(Updates with quotes, details on meetings and background)
By Dave Graham
MEXICO CITY, April 30 (Reuters) - The 12 countries working toward a historic Pacific trade pact could reach a deal at the end of May, though Canada must still show greater willingness to open up its markets, a senior Chilean official said on Thursday.
Chile is among the nations in talks over the Trans-Pacific Partnership (TPP), a trade pact that would cover 40 percent of the world economy and includes the United States and Japan.
Andres Rebolledo, head of international economic relations for Chile, said a ministerial meeting had been set for May 26-28, and that a potential deal is in sight.
Boosting the prospects of an accord, was the fact that approval for fast-track legislation in the U.S. Congress needed to underpin the TPP appeared to be “imminent,” Rebolledo said in an interview with Reuters in Mexico City.
The fast-track bill should help the TPP by persuading the United States’ partners that the trade deal will not be picked apart in Congress later, officials say.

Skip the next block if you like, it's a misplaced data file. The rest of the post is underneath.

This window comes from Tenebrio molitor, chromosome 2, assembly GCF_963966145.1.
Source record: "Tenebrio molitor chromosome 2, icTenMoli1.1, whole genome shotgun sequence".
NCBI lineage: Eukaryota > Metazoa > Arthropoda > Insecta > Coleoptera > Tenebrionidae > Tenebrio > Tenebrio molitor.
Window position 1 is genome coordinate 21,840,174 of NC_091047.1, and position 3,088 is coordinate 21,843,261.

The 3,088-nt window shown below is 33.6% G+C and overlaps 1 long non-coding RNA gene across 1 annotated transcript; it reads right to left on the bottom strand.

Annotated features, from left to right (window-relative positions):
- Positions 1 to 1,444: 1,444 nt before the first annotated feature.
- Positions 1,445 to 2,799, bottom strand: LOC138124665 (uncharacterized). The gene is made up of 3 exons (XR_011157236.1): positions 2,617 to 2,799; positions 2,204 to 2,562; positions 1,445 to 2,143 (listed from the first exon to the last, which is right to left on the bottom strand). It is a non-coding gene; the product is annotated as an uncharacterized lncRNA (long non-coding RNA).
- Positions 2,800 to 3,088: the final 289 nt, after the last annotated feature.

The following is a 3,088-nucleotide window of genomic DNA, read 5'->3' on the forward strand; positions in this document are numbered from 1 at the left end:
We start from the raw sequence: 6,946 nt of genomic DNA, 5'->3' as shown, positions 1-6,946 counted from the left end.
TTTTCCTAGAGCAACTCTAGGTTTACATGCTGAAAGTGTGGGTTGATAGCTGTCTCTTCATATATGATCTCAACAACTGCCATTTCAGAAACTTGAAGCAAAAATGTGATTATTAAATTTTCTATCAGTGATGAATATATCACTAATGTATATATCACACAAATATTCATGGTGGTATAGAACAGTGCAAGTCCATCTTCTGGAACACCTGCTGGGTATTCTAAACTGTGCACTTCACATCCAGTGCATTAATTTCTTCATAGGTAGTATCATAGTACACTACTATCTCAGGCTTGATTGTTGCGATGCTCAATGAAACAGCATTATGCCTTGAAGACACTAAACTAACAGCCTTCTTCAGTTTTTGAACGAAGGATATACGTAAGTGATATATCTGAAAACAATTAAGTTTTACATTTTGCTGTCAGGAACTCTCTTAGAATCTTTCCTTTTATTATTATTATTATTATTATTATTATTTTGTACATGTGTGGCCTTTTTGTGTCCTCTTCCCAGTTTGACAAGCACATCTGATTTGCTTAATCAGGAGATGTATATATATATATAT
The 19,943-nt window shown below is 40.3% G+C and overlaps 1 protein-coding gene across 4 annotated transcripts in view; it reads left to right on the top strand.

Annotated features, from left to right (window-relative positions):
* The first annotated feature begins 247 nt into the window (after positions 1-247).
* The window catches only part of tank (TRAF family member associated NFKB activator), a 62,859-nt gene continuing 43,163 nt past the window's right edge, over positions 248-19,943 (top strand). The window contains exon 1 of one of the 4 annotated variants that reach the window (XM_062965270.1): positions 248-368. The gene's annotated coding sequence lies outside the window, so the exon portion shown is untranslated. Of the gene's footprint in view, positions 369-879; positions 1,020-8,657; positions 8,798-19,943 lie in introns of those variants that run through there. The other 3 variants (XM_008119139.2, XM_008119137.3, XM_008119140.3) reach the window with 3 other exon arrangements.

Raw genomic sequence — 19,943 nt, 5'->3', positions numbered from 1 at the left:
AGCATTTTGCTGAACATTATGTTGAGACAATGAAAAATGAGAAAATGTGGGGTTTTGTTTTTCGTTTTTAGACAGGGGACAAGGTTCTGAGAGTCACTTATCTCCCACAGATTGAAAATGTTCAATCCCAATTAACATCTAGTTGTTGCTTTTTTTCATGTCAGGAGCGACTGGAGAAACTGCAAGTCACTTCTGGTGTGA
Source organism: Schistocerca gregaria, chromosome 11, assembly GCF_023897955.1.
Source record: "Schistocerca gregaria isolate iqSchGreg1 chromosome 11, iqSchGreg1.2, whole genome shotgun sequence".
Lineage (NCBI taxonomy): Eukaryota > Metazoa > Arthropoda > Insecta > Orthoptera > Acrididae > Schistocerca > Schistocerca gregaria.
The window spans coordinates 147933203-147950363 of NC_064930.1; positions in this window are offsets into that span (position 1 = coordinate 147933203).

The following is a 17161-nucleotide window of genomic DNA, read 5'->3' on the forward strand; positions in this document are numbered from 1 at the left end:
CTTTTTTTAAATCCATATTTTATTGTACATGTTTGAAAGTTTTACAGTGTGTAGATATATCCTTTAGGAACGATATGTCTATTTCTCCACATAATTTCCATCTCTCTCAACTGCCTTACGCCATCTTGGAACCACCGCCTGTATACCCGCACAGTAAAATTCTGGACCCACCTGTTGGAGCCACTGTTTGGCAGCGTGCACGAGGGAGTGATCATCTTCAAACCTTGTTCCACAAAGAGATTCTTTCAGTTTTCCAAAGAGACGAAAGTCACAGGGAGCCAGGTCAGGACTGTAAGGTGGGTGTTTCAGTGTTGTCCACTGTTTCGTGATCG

“This all suggests that probably towards the end of May there will be the closing round of negotiations,” Rebolledo said, noting that there were still tough talks ahead.
The ministerial meeting would be held on the island of Guam, a U.S. territory in the western Pacific, another senior official involved in the TPP negotiations told Reuters.
Prior to that meeting there would be intensive “technical meetings” and bilateral talks to resolve outstanding differences, Rebolledo said, adding that agreeing on access to markets was still a bone of contention.
While progress had been made with Japan on this point, Canada needed to give ground, he said.
“(Canada‘s) offer is still the most limited,” he added.
A further sticking point for Chile, Rebolledo noted, was the issue of intellectual property rights. (Reporting by Dave Graham; Editing by Lisa Shumaker)